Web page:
With the finalization of their candidates, Nepal’s political parties are finally heading for the next round of elections, to the House of Representatives and Provinces, hoping to end the prolonged political transition and bring economic prosperity to the country. For the last six decades, politicians have been justifying the political change as needed for political stability. However, Nepal has been under a constant path of controlled anarchy and instability. Given the constitutional and legal provisions, no one can expect a new government will enjoy majority and stability. Although two major communist parties have formed a communist alliance and Nepali Congress has formed another alliance with the rightist parties, they have neither ideological homogeneity nor personal compatibility. This means there will be more instability, following the completion of the elections.
A new phenomenon will be the decentralization of instability to the seven provinces as well. As in the center, one can hardly expect to see a majority for a particular group. All the seven provinces will have hung legislatures and there will be frequent change of government and alliance as well. Given this scenario, Nepal is entering into another phase of prolonged instability, much higher in intensity than the present one. With organized regular cadres and well managed elections campaign, the Communist Alliance seems to be in a slightly better position in the coming elections than the democratic alliance.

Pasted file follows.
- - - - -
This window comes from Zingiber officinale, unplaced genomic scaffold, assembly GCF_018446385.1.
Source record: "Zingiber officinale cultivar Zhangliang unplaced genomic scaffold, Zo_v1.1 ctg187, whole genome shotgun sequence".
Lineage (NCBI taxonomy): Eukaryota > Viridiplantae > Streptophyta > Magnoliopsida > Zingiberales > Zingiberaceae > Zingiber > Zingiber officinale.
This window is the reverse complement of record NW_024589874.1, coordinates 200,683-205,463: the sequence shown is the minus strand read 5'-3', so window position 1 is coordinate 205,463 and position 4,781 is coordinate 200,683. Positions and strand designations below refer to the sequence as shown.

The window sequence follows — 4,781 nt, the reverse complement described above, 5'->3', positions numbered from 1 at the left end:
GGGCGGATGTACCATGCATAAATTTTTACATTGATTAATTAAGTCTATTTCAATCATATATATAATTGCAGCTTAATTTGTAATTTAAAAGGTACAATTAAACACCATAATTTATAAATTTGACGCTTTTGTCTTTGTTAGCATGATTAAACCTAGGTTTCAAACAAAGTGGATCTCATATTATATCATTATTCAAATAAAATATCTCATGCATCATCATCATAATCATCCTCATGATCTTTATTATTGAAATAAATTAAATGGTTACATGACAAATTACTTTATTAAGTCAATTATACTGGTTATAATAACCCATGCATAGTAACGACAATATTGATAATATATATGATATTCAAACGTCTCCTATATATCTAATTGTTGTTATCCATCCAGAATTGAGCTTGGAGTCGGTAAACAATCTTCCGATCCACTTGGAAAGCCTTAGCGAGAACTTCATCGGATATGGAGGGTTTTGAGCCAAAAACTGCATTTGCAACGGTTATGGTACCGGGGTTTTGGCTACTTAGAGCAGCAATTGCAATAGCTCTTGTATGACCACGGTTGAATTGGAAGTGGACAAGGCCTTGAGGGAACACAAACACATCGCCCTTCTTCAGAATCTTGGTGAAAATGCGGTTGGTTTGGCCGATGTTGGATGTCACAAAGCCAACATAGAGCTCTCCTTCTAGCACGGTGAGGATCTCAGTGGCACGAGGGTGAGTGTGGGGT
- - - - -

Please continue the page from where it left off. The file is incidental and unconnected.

But the prediction that there will be little chance for any block to secure the majority looks tenable. With the communist alliance in the front, however, means an intensification of radicalization of the political process. Given Nepal’s sensitive location, communists leading, although it does not create any fundamental problems, will push Nepal towards north ideologically. Communist alliance may take steps to destabilize institutions, which have direct links with the south. Internally weak and unstable Nepal will further complicate the situation. As we have been saying, elections or no elections, federal or unitary forms, instability in Nepal has no immediate solution given at the hand of the current set of political leaders, who are unpopular and tainted, with corruption and nepotism charges. As the elections are in the corner, we have a story of a figure, Himalaya Sumsher Rana, for our cover, where he shares his views and ideas as an observer of all elections of Nepal and enlightened citizen.